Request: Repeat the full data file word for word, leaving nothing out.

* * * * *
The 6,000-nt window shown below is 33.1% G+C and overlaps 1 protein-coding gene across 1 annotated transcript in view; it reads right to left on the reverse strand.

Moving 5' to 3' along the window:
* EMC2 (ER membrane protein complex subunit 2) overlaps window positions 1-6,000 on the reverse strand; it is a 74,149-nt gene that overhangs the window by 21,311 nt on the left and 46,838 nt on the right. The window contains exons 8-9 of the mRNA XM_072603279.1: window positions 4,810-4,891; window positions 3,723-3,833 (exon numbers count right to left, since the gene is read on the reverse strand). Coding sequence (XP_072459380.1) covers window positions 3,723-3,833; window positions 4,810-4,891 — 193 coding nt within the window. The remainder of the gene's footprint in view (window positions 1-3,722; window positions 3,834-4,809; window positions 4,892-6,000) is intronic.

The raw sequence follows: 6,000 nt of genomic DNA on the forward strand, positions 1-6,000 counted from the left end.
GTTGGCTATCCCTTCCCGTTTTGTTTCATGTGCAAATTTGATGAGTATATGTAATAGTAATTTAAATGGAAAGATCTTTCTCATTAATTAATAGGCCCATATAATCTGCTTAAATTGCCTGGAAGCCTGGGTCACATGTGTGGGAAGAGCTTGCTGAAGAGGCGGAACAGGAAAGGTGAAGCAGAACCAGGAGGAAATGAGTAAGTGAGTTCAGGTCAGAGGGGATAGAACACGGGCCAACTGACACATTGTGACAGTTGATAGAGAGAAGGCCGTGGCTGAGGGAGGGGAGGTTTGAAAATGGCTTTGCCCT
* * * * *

The 6,000-nt window shown below is 33.1% G+C and overlaps 1 protein-coding gene across 1 annotated transcript in view; it reads right to left on the reverse strand.

Moving 5' to 3' along the window:
* EMC2 (ER membrane protein complex subunit 2) overlaps window positions 1-6,000 on the reverse strand; it is a 74,149-nt gene that overhangs the window by 21,311 nt on the left and 46,838 nt on the right. The window contains exons 8-9 of the mRNA XM_072603279.1: window positions 4,810-4,891; window positions 3,723-3,833 (exon numbers count right to left, since the gene is read on the reverse strand). Coding sequence (XP_072459380.1) covers window positions 3,723-3,833; window positions 4,810-4,891 — 193 coding nt within the window. The remainder of the gene's footprint in view (window positions 1-3,722; window positions 3,834-4,809; window positions 4,892-6,000) is intronic.

The raw sequence follows: 6,000 nt of genomic DNA on the forward strand, positions 1-6,000 counted from the left end.
GTTGGCTATCCCTTCCCGTTTTGTTTCATGTGCAAATTTGATGAGTATATGTAATAGTAATTTAAATGGAAAGATCTTTCTCATTAATTAATAGGCCCATATAATCTGCTTAAATTGCCTGGAAGCCTGGGTCACATGTGTGGGAAGAGCTTGCTGAAGAGGCGGAACAGGAAAGGTGAAGCAGAACCAGGAGGAAATGAGTAAGTGAGTTCAGGTCAGAGGGGATAGAACACGGGCCAACTGACACATTGTGACAGTTGATAGAGAGAAGGCCGTGGCTGAGGGAGGGGAGGTTTGAAAATGGCTTTGCCCT